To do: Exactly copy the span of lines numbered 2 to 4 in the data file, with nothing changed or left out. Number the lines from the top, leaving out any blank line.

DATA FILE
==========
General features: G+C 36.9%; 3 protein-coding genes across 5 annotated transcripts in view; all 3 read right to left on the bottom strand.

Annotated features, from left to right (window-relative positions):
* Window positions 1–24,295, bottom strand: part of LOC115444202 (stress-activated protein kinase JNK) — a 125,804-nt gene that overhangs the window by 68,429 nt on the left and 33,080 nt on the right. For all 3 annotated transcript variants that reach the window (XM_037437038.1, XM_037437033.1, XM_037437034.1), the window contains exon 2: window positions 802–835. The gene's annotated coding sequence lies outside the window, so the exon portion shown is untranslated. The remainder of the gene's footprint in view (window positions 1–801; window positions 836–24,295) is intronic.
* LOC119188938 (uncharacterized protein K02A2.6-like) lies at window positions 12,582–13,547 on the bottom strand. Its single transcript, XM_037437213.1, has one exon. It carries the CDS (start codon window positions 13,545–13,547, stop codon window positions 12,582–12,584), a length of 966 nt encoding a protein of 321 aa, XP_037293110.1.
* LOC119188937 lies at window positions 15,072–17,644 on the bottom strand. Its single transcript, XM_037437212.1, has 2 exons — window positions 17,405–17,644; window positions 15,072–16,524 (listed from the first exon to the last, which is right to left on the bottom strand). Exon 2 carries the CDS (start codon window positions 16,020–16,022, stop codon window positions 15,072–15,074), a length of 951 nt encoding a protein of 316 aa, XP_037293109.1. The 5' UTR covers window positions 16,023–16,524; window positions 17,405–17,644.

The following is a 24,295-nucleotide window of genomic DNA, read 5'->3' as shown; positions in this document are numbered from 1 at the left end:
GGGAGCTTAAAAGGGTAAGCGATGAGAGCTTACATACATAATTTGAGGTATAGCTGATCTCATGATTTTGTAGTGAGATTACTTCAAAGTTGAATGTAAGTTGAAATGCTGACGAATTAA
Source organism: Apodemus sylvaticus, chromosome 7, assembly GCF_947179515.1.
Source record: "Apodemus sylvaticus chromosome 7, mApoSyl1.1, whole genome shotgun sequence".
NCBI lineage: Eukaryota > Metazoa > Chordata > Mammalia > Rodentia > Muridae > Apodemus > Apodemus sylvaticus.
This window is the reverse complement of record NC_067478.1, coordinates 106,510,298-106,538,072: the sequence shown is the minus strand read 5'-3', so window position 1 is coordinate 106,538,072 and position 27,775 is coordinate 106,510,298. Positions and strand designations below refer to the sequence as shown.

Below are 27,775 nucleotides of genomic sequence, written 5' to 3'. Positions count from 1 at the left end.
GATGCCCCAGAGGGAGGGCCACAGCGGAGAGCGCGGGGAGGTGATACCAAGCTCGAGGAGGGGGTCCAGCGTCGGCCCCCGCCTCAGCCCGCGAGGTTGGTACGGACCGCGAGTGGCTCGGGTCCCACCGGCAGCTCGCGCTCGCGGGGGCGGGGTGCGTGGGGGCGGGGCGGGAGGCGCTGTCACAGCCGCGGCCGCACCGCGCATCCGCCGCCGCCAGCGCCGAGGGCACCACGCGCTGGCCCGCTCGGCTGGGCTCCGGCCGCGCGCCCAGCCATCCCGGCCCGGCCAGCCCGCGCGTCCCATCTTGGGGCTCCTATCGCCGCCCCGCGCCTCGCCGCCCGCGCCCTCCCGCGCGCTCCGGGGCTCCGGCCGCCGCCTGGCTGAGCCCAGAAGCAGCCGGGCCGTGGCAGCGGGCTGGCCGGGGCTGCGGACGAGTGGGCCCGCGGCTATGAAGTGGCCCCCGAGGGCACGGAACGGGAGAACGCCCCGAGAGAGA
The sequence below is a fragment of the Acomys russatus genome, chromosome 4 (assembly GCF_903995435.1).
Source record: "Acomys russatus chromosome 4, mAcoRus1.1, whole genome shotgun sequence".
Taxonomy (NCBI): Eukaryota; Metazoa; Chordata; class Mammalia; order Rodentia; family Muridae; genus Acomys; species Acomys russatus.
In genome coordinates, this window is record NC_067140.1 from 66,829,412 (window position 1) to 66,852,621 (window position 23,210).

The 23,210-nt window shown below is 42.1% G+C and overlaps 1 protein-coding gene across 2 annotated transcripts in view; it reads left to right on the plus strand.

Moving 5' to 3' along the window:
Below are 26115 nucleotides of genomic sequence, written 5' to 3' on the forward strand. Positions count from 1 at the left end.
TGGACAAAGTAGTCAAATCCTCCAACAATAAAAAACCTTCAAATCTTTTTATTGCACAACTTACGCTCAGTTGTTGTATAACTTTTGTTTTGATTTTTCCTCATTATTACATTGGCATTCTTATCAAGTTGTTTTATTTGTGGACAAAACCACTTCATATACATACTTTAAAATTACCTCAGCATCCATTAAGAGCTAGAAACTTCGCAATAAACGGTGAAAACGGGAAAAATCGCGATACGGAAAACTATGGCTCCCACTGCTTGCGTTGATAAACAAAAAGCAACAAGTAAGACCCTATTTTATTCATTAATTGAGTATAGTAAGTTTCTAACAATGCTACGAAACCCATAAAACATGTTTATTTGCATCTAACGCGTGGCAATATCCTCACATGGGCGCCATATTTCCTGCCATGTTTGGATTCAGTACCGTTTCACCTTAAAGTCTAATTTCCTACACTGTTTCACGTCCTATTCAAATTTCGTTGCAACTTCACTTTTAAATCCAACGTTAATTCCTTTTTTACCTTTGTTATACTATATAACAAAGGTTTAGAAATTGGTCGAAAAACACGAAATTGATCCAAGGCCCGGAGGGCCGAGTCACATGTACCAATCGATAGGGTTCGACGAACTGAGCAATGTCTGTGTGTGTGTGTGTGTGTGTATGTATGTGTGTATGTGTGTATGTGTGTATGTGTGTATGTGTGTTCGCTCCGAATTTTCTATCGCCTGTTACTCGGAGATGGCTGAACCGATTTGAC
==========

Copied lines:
Annotated features, from left to right (window-relative positions):
* Window positions 1–24,295, bottom strand: part of LOC115444202 (stress-activated protein kinase JNK) — a 125,804-nt gene that overhangs the window by 68,429 nt on the left and 33,080 nt on the right. For all 3 annotated transcript variants that reach the window (XM_037437038.1, XM_037437033.1, XM_037437034.1), the window contains exon 2: window positions 802–835. The gene's annotated coding sequence lies outside the window, so the exon portion shown is untranslated. The remainder of the gene's footprint in view (window positions 1–801; window positions 836–24,295) is intronic.
* LOC119188938 (uncharacterized protein K02A2.6-like) lies at window positions 12,582–13,547 on the bottom strand. Its single transcript, XM_037437213.1, has one exon. It carries the CDS (start codon window positions 13,545–13,547, stop codon window positions 12,582–12,584), a length of 966 nt encoding a protein of 321 aa, XP_037293110.1.